In last week’s post, I illustrated using a function ` shrink `

to compute and graph improved estimates of baseball rates. Here’s a quick summary of the R work that I did to create this graph.

- From the
`Batting`

data frame in the`Lahman`

package, I collected the season batting statistics for all players in a particular season with at least a given number of at-bats. - I used the
`laplace`

function in the`LearnBayes`

package to fit the random effects model described in the earlier post. From the model estimates, I compute the improved estimates. - Using traditional graphics, I use the
`plot`

function to plot the basic estimates, the`points`

function to overlay the improved estimate points in red, and use the`legend`

function to add a legend.

Here’s another example of using of using ` shrink `

to estimate the true batting averages from all players in the famous 1941 season with at least 100 AB. Although Ted Williams hit .406 that particular season, we estimate his true batting average to be closer to .350.

data.1941 <- shrink(1941, "H", "AB")

One problem with this graph is that it does not clearly display the shrinkage or movement of the observed batting averages towards the overall average. This motivates the use of a ggplot2 display that is easy to construct using the data frame ` data.1941 `

returned from the previous function.

Here’s the new plotting function ` ggplot.shrink `

that requires the ` ggplot2 `

package. It illustrates the use of the geometric object function ` geom_segment `

that will connect a player’s AVG with his improved estimate using a separate line segment.

ggplot.shrink <- function(stuff){ require(ggplot2) require(grid) names(stuff$data)[2:3] <- c("y", "n") ggplot(stuff$data, aes(x=n, xend=n, y=observed, yend=estimate)) + geom_segment(arrow = arrow(length = unit(0.3, "cm"))) + geom_hline(yintercept=stuff$p.ALL, color="red") + labs(title = paste("Shrinkage of Multilevel Estimates", ", K =", round(stuff$K))) + theme(plot.title = element_text(size = rel(2))) + xlab("OPPORTUNITIES") + ylab("ESTIMATE") }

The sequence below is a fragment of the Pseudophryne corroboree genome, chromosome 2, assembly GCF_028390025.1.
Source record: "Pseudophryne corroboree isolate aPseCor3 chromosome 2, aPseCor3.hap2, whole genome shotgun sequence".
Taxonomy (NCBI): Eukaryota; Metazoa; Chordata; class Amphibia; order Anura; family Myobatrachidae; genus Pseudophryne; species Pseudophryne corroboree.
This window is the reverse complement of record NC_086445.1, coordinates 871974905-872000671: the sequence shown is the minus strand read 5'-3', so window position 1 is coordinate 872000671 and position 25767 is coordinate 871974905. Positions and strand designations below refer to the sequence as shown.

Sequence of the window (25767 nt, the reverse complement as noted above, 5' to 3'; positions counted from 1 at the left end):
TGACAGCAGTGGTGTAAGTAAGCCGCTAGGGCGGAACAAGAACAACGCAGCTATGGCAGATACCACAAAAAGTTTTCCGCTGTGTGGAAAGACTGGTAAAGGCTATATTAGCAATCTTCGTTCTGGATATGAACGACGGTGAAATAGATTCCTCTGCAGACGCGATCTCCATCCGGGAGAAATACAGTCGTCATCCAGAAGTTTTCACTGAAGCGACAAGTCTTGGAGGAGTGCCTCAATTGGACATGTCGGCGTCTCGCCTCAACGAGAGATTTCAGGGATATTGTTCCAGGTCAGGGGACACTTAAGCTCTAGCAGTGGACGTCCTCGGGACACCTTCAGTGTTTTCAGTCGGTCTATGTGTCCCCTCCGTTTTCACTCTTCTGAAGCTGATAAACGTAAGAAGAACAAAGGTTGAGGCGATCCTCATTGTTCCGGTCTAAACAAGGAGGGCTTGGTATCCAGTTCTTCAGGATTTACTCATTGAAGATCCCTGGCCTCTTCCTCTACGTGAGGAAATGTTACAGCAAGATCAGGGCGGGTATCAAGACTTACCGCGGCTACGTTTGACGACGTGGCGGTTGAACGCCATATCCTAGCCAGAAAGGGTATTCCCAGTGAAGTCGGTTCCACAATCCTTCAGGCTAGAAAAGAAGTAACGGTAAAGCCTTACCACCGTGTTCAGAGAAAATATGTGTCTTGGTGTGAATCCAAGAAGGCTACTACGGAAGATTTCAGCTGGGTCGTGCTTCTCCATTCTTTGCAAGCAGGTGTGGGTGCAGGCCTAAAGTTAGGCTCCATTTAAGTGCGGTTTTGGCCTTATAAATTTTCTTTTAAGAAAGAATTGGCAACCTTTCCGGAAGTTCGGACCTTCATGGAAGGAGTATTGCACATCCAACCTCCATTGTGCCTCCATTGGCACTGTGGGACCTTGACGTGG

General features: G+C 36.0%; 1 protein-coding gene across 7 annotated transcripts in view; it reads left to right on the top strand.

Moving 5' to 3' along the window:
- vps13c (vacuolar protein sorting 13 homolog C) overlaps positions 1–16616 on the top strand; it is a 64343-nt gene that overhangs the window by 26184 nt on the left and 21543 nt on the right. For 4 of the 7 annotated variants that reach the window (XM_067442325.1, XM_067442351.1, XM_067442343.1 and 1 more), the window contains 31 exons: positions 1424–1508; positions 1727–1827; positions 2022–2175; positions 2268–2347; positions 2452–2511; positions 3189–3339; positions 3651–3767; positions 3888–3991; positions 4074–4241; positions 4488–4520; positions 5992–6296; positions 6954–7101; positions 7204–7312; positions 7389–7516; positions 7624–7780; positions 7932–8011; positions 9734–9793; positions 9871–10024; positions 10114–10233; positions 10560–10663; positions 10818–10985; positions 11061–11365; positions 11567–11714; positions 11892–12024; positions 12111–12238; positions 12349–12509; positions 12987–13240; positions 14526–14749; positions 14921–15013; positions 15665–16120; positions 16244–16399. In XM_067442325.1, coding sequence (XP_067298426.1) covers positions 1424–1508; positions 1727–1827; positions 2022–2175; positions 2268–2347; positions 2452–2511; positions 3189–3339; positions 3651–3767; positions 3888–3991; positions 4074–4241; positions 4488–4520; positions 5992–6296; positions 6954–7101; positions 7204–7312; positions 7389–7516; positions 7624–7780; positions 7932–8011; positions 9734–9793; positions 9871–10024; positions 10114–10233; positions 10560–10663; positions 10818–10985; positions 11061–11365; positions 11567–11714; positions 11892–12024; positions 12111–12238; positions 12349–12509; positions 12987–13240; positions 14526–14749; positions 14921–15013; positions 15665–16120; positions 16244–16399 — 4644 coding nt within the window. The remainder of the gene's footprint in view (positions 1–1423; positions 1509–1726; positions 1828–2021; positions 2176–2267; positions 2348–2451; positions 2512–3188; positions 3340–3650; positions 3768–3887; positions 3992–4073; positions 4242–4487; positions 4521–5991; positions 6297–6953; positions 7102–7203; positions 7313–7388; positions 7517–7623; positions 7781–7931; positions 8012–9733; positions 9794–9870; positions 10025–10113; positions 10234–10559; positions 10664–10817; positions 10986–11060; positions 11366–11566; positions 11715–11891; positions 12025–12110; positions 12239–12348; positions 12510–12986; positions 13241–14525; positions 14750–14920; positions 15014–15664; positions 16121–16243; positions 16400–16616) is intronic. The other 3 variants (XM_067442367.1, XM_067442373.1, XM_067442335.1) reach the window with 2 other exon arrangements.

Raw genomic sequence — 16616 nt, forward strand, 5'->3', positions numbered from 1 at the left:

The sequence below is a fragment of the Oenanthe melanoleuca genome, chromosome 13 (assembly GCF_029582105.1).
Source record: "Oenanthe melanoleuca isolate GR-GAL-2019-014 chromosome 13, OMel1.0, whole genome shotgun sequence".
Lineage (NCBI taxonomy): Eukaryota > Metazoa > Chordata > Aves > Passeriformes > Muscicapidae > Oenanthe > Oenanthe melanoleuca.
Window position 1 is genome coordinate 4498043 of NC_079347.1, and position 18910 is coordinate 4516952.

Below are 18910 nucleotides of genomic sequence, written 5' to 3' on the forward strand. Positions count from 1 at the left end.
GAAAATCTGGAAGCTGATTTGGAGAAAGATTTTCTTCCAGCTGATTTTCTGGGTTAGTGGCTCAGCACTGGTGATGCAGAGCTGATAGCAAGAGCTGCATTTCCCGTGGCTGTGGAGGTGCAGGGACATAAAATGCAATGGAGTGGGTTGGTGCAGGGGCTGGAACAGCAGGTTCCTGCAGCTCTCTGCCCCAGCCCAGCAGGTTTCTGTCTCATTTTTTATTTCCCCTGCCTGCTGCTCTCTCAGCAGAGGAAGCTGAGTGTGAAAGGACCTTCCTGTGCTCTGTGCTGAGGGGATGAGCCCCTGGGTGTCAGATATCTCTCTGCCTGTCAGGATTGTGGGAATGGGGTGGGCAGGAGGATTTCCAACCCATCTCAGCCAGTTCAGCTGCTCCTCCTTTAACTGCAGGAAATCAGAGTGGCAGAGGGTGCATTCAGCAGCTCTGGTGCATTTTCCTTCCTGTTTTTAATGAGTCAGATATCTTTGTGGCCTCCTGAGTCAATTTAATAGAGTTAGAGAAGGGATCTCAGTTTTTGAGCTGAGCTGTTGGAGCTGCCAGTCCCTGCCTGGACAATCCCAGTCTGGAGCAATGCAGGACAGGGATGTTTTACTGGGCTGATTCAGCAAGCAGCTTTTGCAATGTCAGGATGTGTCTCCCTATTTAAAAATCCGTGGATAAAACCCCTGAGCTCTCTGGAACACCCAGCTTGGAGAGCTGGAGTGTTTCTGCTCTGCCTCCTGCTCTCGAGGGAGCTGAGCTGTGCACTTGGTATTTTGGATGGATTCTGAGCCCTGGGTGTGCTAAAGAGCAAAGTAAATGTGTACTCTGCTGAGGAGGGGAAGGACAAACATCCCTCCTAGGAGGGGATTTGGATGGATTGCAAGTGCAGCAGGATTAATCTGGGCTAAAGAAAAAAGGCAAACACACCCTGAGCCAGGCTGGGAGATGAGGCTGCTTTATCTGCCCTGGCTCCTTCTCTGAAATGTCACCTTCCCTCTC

Here is an example of this new function on the 1941 hit data.

ggplot.shrink(data.1941)

I think this plot is better for illustrating the dramatic movement of the observed batting averages towards the overall average. In particular, note that the movement is largest for the players with a small number of at-bats. One has less information about a player’s true average based on only 100 AB, and so you want to adjust this average more towards the overall average.

By the way, the size of the shrinkage depends on what rate you are estimating. Suppose instead that we’re interested in estimating the true home run rates for all hitters in the 1941 season. A home run rate reflects a batter’s ability more than a batting average, so we see smaller shrinkage of the raw rates towards the average.

data.1941.HR <- shrink(1941, "HR", "AB") ggplot.shrink(data.1941.HR)

This is really interesting. Would you mind extending this idea and demonstrate how you determine K=1274 in Chapter 9 of the book?

In a future post, I’ll describe how to find optimal shrinkage of multinomial rates such as described in Chapter 9 of the book.